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In a matter of months, home affordability has changed drastically across Canada.

A major reason is that a new stress test on uninsured home buyers – known as the B20 rules – went into effect at the beginning of the year, following a similar test on insured buyers.

Now, there’s another factor weighing on affordability: rising rates.

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Against a backdrop of stronger inflation, bond yields are heading higher, and Canadian banks have responded by raising their mortgage rates – notably those for five-year, fixed posted rates. This figure is notable because it guides the Bank of Canada’s conventional five-year mortgage rate, which is used in stress tests. On Wednesday, the BoC’s rate hit 5.34 per cent, up from 5.14 per cent.



By historical standards, that’s still pretty low. Regardless, lending conditions are getting tighter and, for home buyers, a tougher stress test could affect how much they can actually spend.

With that in mind, we’ve worked with rate-comparison website RateHub.ca to see how home affordability has changed for two hypothetical buyers: insured and uninsured.

In both cases, the buyer has an annual household income of $100,000 and gets a five-year, fixed-rate mortgage amortized over 25 years. The buyer is always tested at the BoC’s posted rate. (See other assumptions below.)

Insured buyers

For some, buying power changed noticeably in the fall of 2016.

That’s when Ottawa implemented a stress test on all insured buyers. Default insurance is required for those who purchase a home with less than a 20-per-cent down payment.

Under the rules, federally regulated lenders must test an insured buyer’s ability to carry their mortgage payments at whichever is greater: the buyer’s negotiated mortgage rate or the Bank of Canada’s five-year, fixed posted rate. (The BoC’s rate comes from the most frequently occurring posted rate at the Big Six banks.) Buyers typically get a discount to the posted rate.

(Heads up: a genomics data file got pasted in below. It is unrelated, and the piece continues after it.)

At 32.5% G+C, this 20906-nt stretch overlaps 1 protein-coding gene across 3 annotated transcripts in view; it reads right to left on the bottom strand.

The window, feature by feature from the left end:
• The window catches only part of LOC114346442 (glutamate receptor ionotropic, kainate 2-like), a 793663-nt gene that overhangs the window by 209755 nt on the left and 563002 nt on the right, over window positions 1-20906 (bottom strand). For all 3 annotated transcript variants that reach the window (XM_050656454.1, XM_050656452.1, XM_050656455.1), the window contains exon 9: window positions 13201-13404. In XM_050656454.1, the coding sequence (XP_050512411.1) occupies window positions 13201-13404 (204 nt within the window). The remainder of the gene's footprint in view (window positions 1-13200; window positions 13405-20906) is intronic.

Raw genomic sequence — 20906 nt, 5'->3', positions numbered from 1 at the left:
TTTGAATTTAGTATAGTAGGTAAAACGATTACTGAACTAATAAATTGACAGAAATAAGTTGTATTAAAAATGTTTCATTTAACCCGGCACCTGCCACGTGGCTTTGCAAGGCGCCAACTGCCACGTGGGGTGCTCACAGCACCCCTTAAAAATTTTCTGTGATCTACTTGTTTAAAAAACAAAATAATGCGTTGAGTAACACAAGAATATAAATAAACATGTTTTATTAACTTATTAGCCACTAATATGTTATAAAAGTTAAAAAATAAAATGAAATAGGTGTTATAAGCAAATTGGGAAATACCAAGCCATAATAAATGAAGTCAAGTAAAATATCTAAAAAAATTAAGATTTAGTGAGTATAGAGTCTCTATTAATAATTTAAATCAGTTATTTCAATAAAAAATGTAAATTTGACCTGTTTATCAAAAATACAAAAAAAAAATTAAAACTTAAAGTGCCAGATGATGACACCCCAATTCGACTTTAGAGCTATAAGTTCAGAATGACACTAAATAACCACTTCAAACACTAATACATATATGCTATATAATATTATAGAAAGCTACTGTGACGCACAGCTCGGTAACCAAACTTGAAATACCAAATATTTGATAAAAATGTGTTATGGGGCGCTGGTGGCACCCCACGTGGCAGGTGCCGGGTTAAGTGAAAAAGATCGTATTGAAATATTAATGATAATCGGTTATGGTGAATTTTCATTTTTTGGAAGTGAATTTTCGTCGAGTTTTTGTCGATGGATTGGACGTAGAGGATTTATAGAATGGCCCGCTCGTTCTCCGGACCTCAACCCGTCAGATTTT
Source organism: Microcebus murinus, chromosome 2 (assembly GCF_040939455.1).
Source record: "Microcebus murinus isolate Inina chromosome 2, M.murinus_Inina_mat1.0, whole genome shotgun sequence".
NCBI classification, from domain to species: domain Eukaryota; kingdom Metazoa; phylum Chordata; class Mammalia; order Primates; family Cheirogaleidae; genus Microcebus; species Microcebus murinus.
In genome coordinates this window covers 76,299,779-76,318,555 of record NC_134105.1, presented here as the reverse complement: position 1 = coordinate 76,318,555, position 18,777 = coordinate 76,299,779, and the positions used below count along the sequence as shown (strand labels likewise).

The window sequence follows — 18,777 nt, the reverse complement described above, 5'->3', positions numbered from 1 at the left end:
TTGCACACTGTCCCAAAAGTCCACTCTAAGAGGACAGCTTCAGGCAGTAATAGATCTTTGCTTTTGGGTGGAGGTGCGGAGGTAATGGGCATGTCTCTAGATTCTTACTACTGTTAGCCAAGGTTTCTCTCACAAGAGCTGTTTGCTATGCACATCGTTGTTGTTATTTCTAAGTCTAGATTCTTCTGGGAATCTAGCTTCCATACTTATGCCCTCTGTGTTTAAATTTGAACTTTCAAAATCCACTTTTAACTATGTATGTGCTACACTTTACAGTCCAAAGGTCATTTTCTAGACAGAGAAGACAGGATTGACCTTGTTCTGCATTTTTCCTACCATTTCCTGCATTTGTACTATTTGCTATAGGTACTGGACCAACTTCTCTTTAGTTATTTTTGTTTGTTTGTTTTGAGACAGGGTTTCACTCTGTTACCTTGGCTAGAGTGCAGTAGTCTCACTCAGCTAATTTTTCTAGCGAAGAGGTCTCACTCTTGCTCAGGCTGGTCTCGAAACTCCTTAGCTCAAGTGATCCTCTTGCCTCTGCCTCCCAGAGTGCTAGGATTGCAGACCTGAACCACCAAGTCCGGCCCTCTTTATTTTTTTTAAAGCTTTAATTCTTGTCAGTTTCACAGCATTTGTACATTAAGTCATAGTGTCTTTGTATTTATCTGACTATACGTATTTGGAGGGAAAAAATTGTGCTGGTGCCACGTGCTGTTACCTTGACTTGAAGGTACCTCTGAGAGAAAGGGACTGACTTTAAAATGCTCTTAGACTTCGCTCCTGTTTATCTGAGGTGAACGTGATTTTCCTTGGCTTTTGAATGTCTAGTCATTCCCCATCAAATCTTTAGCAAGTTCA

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Essentially, the stress test determines whether a buyer can afford mortgage payments if interest rates climb. It can also dramatically reduce a buyer’s purchasing power. Here’s an example, where the buyer has $40,000 saved for the down payment.

Max. home price this buyer could afford

Current stress test rate

$700K

$643,941

600K

$504,509

500K

$473,732

$434,939

400K

300K

200K

100K

0

Pre-test

(2.17%

rate)

Stress

test

(4.64%)

Stress

test

(5.34%)

Stress

test

(6.34%)

THE GLOBE AND MAIL, SOURCE: RATEHUB.CA

Maximum home price this buyer could afford

Current stress test rate

$700,000

$643,941

600,000

$504,509

500,000

$473,732

$434,939

400,000

300,000

200,000

100,000

0

Pre-test

(2.17%

rate)

Stress test

(4.64%)

Stress test

(5.34%)

Stress test

(6.34%)

THE GLOBE AND MAIL, SOURCE: RATEHUB.CA

Maximum home price this buyer could afford

Current stress test rate

$700,000

$643,941

600,000

$504,509

500,000

$473,732

$434,939

400,000

300,000

200,000

100,000

0

Pre-test

(2.17%

rate)

Stress test

(4.64%)

Stress test

(5.34%)

Stress test

(6.34%)

THE GLOBE AND MAIL, SOURCE: RATEHUB.CA

Prior to the stress test, she could buy a home with a maximum value of roughly $640,000, using a discount mortgage rate of 2.17 per cent, the lowest available circa September, 2016.

When the stress test went into effect, the BoC’s rate was 4.64 per cent. That move immediately knocked off about $140,000 from what she could buy.

Now, with the qualifying rate 70 basis points higher, the buyer’s spending power has dropped another $30,000. (There are 100 basis points in one percentage point.) If the rate was to climb a percentage point, to 6.34 per cent, the buyer could afford a $435,000 home – a difference of more than $200,000 from before the stress test.